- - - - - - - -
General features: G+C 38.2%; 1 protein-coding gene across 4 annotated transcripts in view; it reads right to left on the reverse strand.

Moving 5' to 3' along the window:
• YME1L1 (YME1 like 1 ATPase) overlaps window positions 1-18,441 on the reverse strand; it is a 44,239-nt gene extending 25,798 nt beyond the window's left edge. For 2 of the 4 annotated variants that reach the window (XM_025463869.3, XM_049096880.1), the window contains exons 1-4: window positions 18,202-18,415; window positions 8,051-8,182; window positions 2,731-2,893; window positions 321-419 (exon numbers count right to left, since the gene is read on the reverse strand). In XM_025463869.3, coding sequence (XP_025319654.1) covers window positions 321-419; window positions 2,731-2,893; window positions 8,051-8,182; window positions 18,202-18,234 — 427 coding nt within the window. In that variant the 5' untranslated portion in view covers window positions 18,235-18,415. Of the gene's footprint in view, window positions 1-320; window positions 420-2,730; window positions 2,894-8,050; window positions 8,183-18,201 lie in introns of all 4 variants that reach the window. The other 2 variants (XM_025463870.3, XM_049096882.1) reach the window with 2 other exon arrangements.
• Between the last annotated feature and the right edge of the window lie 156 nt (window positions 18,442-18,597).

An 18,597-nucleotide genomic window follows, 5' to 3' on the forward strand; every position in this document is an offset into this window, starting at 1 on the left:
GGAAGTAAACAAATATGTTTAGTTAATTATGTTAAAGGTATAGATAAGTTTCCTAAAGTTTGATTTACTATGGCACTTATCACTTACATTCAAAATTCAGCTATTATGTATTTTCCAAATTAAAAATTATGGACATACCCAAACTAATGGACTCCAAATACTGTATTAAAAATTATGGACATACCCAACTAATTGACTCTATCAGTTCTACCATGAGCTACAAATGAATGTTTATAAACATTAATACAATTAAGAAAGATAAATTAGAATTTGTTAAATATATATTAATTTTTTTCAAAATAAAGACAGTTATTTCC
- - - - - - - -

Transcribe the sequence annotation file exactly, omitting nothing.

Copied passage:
General features: G+C 38.2%; 1 protein-coding gene across 4 annotated transcripts in view; it reads right to left on the reverse strand.

Moving 5' to 3' along the window:
• YME1L1 (YME1 like 1 ATPase) overlaps window positions 1-18,441 on the reverse strand; it is a 44,239-nt gene extending 25,798 nt beyond the window's left edge. For 2 of the 4 annotated variants that reach the window (XM_025463869.3, XM_049096880.1), the window contains exons 1-4: window positions 18,202-18,415; window positions 8,051-8,182; window positions 2,731-2,893; window positions 321-419 (exon numbers count right to left, since the gene is read on the reverse strand). In XM_025463869.3, coding sequence (XP_025319654.1) covers window positions 321-419; window positions 2,731-2,893; window positions 8,051-8,182; window positions 18,202-18,234 — 427 coding nt within the window. In that variant the 5' untranslated portion in view covers window positions 18,235-18,415. Of the gene's footprint in view, window positions 1-320; window positions 420-2,730; window positions 2,894-8,050; window positions 8,183-18,201 lie in introns of all 4 variants that reach the window. The other 2 variants (XM_025463870.3, XM_049096882.1) reach the window with 2 other exon arrangements.
• Between the last annotated feature and the right edge of the window lie 156 nt (window positions 18,442-18,597).

An 18,597-nucleotide genomic window follows, 5' to 3' on the forward strand; every position in this document is an offset into this window, starting at 1 on the left:
GGAAGTAAACAAATATGTTTAGTTAATTATGTTAAAGGTATAGATAAGTTTCCTAAAGTTTGATTTACTATGGCACTTATCACTTACATTCAAAATTCAGCTATTATGTATTTTCCAAATTAAAAATTATGGACATACCCAAACTAATGGACTCCAAATACTGTATTAAAAATTATGGACATACCCAACTAATTGACTCTATCAGTTCTACCATGAGCTACAAATGAATGTTTATAAACATTAATACAATTAAGAAAGATAAATTAGAATTTGTTAAATATATATTAATTTTTTTCAAAATAAAGACAGTTATTTCC